Speaking on a podcast broadcast by Coreco, L&G’s director of housing partnerships said that lenders had struggled with recruiting in-branch advisers following the Mortgage Market Review.
He said: “Lenders had to staff-up in a relatively short space of time and I think they’ve struggled. So I think lenders will look at the relative costs of distribution between their branch and direct compared with intermediaries, and the argument has got to come down in the favour of intermediaries.
“I can actually see it [intermediary market share] increasing, quite possibly to 80-85% over the next two to three years. I can even see some fairly big lenders taking the plunge and saying ‘we’re not even going to bother servicing customers, if a customer comes in then we’ll send them off to an independent broker’.”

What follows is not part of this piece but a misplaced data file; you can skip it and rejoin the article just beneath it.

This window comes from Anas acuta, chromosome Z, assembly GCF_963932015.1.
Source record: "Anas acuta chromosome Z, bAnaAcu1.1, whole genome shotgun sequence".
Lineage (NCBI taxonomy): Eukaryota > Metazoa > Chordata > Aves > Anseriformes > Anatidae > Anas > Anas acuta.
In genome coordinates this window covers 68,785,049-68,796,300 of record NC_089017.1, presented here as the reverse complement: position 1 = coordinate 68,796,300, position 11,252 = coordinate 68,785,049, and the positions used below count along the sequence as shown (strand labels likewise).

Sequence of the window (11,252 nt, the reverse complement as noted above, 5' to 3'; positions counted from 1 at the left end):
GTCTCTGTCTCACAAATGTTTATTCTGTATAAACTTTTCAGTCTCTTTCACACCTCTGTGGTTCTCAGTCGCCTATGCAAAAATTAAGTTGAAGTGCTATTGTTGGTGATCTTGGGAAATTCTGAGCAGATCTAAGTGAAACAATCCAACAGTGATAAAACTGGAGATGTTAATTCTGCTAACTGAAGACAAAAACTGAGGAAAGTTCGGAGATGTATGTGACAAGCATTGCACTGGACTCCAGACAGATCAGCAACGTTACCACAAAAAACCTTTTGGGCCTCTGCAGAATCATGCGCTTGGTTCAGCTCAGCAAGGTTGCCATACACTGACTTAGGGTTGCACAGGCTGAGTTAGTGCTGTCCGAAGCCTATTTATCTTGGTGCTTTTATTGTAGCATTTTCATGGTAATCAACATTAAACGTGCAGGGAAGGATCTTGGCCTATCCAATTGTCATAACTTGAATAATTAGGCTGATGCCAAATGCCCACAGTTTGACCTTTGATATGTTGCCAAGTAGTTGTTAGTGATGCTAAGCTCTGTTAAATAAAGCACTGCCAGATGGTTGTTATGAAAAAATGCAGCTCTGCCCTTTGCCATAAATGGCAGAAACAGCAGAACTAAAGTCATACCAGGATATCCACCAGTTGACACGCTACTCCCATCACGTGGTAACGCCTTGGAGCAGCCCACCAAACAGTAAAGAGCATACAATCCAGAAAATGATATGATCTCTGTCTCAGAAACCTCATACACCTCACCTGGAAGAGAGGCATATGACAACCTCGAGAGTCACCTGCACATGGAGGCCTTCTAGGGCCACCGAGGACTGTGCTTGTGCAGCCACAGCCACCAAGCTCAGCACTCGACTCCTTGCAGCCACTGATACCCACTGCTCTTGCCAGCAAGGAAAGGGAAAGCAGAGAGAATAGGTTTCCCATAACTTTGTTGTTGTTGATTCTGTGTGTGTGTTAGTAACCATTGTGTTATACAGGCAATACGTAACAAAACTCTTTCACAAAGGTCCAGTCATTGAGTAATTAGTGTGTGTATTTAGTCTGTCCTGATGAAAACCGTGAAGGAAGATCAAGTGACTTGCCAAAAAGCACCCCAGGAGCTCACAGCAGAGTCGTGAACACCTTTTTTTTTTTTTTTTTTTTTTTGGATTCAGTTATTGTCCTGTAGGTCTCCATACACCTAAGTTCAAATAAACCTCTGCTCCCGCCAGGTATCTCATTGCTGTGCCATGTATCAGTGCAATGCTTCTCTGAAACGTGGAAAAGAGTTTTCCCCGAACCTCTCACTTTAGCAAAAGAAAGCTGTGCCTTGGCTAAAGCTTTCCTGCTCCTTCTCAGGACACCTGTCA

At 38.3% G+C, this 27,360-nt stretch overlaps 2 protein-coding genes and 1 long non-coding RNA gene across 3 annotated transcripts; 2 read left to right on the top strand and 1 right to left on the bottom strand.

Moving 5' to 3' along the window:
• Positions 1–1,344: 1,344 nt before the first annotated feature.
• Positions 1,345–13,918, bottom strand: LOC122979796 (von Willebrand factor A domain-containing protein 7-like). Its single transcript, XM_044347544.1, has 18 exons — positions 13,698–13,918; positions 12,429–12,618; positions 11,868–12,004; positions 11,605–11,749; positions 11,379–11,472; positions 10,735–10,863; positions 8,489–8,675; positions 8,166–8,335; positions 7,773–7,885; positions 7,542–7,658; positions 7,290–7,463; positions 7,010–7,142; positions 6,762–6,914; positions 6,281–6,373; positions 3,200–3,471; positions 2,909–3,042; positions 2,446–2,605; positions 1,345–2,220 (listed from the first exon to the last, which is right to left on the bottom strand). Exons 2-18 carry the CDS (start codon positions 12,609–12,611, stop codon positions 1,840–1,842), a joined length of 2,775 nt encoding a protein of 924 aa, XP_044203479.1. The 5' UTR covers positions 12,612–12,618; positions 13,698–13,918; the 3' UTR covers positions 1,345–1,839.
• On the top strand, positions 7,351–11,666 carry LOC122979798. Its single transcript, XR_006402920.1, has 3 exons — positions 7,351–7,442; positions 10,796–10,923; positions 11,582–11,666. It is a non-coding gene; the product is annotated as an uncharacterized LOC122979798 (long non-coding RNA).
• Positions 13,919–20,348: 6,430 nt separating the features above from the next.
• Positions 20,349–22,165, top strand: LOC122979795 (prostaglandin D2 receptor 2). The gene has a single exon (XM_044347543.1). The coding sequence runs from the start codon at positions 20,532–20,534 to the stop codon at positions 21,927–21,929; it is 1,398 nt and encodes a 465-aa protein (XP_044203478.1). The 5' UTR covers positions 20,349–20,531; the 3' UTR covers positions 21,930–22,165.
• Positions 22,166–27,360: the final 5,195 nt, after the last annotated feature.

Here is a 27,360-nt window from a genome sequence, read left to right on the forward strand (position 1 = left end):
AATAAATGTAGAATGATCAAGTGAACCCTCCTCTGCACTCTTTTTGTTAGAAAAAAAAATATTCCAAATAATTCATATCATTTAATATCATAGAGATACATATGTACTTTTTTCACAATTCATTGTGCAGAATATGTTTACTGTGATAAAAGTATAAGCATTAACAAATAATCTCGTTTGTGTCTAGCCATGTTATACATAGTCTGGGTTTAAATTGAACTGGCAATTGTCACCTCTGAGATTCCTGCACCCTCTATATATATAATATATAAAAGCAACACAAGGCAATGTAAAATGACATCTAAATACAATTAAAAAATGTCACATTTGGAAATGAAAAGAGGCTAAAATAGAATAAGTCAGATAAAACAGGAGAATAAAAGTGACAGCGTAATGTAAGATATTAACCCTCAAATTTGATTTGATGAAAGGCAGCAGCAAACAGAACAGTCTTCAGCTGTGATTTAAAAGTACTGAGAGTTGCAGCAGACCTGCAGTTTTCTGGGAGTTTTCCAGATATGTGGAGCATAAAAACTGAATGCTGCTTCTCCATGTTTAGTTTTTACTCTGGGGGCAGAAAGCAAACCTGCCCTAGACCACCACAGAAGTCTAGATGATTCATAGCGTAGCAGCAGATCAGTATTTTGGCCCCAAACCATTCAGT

Responding to a question on whether this would mean higher procuration fees for brokers, Smith agreed adding that intermediaries were committed to reinvesting any increased fees back into their business.
“If lenders pay us enough we will invest in our businesses and we’ll invest in systems, people and training and they will then have quality distribution. If they starve us of procuration fees and start penny-pinching then we won’t,” he added.
In June, Dudley Building Society reported its lending increased by 68% year-on-year to £52.2m after it decided to distribute exclusively through the intermediary channel.
Chief executive Jeremy Wood said at the time that the intermediary-only strategy had ‘borne fruit’ to produce a ‘massive increase’ in lending for the firm.